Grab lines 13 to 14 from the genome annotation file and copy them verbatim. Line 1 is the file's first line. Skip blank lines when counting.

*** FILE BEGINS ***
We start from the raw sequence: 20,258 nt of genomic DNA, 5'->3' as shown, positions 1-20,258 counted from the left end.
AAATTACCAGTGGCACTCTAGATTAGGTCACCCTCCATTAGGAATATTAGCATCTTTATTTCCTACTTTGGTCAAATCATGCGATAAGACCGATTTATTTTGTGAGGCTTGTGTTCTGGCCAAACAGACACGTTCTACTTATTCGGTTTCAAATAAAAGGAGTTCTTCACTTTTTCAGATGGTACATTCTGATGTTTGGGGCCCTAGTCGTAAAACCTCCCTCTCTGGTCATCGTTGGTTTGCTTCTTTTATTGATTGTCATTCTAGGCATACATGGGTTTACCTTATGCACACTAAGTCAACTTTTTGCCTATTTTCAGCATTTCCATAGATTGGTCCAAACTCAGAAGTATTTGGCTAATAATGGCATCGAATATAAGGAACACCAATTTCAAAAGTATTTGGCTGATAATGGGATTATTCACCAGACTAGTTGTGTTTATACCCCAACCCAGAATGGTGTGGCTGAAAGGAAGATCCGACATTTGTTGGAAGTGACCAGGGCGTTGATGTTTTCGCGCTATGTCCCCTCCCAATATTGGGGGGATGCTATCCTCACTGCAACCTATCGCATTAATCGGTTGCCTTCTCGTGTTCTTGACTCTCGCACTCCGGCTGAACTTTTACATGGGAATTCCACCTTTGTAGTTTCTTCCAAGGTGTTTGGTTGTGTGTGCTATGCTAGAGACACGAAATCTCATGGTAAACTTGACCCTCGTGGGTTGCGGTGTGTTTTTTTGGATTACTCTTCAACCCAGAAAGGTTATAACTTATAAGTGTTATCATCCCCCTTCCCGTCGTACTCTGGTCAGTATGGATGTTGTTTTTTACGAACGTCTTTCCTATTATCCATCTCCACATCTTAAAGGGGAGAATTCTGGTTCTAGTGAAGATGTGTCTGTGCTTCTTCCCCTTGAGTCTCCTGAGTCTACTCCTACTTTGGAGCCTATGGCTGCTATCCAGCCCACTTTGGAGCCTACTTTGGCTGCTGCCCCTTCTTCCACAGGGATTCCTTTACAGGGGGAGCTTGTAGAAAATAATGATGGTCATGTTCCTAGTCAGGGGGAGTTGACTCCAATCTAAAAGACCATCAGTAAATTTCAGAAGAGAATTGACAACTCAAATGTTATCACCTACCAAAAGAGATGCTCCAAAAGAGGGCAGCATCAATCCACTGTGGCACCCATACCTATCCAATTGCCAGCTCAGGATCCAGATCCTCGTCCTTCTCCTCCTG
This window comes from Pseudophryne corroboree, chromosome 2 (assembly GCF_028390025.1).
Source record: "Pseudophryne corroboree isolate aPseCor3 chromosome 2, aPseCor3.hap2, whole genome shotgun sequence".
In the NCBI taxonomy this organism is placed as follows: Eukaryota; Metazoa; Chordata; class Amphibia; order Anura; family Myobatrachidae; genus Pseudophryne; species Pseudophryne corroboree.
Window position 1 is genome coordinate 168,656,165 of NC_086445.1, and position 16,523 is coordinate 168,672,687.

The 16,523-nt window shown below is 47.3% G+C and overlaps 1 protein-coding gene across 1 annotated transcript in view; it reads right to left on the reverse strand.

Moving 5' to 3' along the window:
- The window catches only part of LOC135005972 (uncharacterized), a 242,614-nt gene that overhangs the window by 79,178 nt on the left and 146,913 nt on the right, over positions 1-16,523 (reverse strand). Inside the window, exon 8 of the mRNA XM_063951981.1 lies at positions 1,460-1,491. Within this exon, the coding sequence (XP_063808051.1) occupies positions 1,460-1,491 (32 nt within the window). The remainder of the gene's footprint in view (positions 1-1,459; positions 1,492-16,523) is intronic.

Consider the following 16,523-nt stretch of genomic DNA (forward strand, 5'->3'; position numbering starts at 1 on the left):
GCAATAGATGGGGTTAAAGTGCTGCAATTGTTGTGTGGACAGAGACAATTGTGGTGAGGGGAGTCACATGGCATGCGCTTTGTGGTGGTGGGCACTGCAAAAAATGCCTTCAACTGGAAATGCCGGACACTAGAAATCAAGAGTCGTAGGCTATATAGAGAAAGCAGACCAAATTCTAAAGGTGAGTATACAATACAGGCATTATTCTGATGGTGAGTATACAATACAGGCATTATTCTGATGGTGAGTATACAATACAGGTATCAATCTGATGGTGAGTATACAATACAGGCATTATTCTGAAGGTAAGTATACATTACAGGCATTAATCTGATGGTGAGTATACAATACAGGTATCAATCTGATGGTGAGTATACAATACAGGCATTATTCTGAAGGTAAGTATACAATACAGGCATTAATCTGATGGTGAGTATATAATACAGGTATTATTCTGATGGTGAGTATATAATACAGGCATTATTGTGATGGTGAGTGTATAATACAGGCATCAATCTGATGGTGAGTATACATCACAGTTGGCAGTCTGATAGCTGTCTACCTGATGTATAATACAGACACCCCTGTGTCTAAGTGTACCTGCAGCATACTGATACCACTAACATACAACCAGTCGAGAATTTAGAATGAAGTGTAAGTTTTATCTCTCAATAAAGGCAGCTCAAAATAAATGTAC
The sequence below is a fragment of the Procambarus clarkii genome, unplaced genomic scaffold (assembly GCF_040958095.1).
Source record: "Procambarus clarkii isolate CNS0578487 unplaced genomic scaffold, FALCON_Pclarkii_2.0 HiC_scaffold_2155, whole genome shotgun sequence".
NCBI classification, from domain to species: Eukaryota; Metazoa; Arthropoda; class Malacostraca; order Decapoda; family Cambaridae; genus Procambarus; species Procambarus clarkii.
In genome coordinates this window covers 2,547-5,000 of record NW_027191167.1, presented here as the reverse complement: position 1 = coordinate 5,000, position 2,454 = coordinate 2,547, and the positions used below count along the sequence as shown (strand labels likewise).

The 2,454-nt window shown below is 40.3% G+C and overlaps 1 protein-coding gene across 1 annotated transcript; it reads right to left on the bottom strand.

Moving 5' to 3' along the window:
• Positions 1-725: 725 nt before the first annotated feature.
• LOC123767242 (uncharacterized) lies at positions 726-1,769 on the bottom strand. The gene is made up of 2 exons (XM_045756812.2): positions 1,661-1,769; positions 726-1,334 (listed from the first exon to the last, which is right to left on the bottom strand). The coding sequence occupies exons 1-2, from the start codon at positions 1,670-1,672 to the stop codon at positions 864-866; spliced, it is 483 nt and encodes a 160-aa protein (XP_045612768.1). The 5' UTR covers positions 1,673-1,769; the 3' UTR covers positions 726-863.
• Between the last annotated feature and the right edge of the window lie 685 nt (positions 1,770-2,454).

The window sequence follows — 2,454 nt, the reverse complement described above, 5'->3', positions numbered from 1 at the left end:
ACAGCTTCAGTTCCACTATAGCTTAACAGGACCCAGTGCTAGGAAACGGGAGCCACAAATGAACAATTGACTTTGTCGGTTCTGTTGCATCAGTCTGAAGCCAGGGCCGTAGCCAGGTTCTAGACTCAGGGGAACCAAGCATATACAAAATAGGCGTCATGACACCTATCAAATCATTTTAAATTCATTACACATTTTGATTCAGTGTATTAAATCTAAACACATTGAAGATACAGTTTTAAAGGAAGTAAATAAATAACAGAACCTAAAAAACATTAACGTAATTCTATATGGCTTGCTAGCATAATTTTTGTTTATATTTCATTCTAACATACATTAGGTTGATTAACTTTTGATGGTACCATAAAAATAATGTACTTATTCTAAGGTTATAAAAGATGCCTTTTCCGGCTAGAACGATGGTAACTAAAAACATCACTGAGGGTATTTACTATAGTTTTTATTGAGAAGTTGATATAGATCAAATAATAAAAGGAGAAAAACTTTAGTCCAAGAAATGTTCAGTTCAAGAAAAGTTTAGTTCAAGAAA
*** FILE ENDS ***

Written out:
Source record: "Procambarus clarkii isolate CNS0578487 unplaced genomic scaffold, FALCON_Pclarkii_2.0 HiC_scaffold_2155, whole genome shotgun sequence".
NCBI classification, from domain to species: Eukaryota; Metazoa; Arthropoda; class Malacostraca; order Decapoda; family Cambaridae; genus Procambarus; species Procambarus clarkii.